Provided Gullit is not training his players at the Russian spa town of Kislovodsk, 250 kilometers (155 miles) to the west, he has himself chauffeured through the streets of Grozny in a Mercedes S 500. The tinted glass in the back of the vehicle offers him a free view of the city, which only a few years ago looked as if an enraged giant had chopped it to pieces with the edge of his hand. Now large parts of the city have been given a total makeover.
Grozny, 20 years after two wars and the dissolution of the Soviet Union, is again on the up and up. Just like in the Brezhnev era, brigades of babushkas armed with brooms brush away the dirt on the city's central Putin Boulevard, in front of the facades of new department stores, high-rise office buildings and shops specializing in Islamic fashions. At the same time, there are increasing numbers of women who wear Islamic headscarves to avoid being punished by Sunni moral guardians. There are also few cafés left which circumvent the prevailing ban on alcohol by pouring vodka in the teapots.
Grozny, the capital of Chechnya, was once said to be the pearl of the Northern Caucasus region -- at least until the first war of independence erupted in 1994. The second war followed five years later under the supreme command of Russian Prime Minister Vladimir Putin. Over 10 percent of the population lost their lives in the subsequent battles with the central power in Moscow and in terrorist attacks.
At first, Ramzan Kadyrov fought on the side of the insurgents, but later defected to Moscow. Today, he is being rewarded for this change of heart with a current annual cash injection of €1.8 billion from the Russian budget, which he is supposed to use to rebuild the republic, which is part of the Russian Federation, and fight radical Islamists. He tries to make the general population think he is investing his private fortune: Slogans such as "Ramzan, thank you for Grozny" and "Ramzan, thank you for everything" are plastered around the heart of the city.
'One of the Safest Places Anywhere'
Is it a personality cult? "The fact that the posters are not torn down proves just how much the people love me," said Kadyrov with a grin. It was shortly before midnight, and the leader of the country had surprisingly suggested an interview in the cabinet meeting room. Apparently unafraid to take a fashion risk, he was wearing an outfit made of dark blue velvet, which appeared to be a mixture of uniform and pajamas.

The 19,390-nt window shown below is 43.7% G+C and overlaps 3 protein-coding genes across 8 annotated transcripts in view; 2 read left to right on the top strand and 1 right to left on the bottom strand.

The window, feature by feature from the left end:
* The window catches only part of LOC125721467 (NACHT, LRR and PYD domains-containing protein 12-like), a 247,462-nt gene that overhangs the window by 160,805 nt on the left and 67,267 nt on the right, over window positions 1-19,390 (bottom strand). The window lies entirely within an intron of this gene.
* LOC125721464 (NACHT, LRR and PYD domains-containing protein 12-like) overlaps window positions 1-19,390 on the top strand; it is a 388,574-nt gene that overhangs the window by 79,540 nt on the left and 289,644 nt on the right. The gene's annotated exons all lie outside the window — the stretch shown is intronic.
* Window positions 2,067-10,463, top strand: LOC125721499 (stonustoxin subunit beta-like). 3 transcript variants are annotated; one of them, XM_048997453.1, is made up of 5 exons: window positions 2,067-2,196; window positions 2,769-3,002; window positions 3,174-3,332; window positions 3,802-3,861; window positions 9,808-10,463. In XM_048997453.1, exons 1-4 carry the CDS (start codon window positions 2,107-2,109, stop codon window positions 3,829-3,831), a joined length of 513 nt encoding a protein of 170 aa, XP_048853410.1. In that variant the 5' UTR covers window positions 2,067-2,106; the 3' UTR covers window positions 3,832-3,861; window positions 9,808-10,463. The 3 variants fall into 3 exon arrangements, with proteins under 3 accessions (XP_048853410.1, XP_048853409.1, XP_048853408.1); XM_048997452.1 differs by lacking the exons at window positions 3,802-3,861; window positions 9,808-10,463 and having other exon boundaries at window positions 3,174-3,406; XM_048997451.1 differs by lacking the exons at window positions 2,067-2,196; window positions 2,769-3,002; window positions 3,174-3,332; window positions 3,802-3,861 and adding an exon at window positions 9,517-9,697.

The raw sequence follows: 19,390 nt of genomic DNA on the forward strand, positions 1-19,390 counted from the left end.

Anyone who wants to be allowed in to see Kadyrov has to get past the armed guards of the special Omon unit, followed by security checkpoints where the officer on duty yells: "Keep moving, keep moving, or you will all be shot over there." Finally the visitor arrives at a park-like Chechen Disneyland complete with mosques, fountains and modern government buildings.
Kadyrov, the former rebel dubbed the "hero of Russia" who now runs a soccer club, seems out of place among all the heavy wood and leather furniture. He does his best to adopt a statesmanlike tone as he speaks of the struggle for human dignity and condemns "alcohol, drugs, prostitution and trafficking in women." He praises countries with "strong leadership" like China and Saudi Arabia. And he is delighted that the "shaitans" (devils) among the rebel leaders have been "destroyed" by his forces. Chechnya, he says, is now "one of the safest places anywhere."
That is, of course, the sore point of the project to make Terek Grozny into a candidate for the UEFA Champions League: Up until two years ago, there was a state of emergency in the whole of Chechnya. The German Foreign Ministry in Berlin still "strongly" advises against traveling in the rebel heartland between the Black Sea and the Caspian Sea. In Grozny, however, they don't want to have to pay risk premiums forever when they recruit international stars.
Gullit's Wife Decided Not to Come
At least Gullit has allowed himself to be persuaded into coming. That is a first step in the first direction. Nonetheless, the new coach has to pay double premiums for his life insurance and get by without his wife, who decided not to join him in Grozny. He also can't help but notice that even Kadyrov, the president of the republic, hides in a convoy of up to three dozen black limousines when he travels overland -- and there are good reasons for this.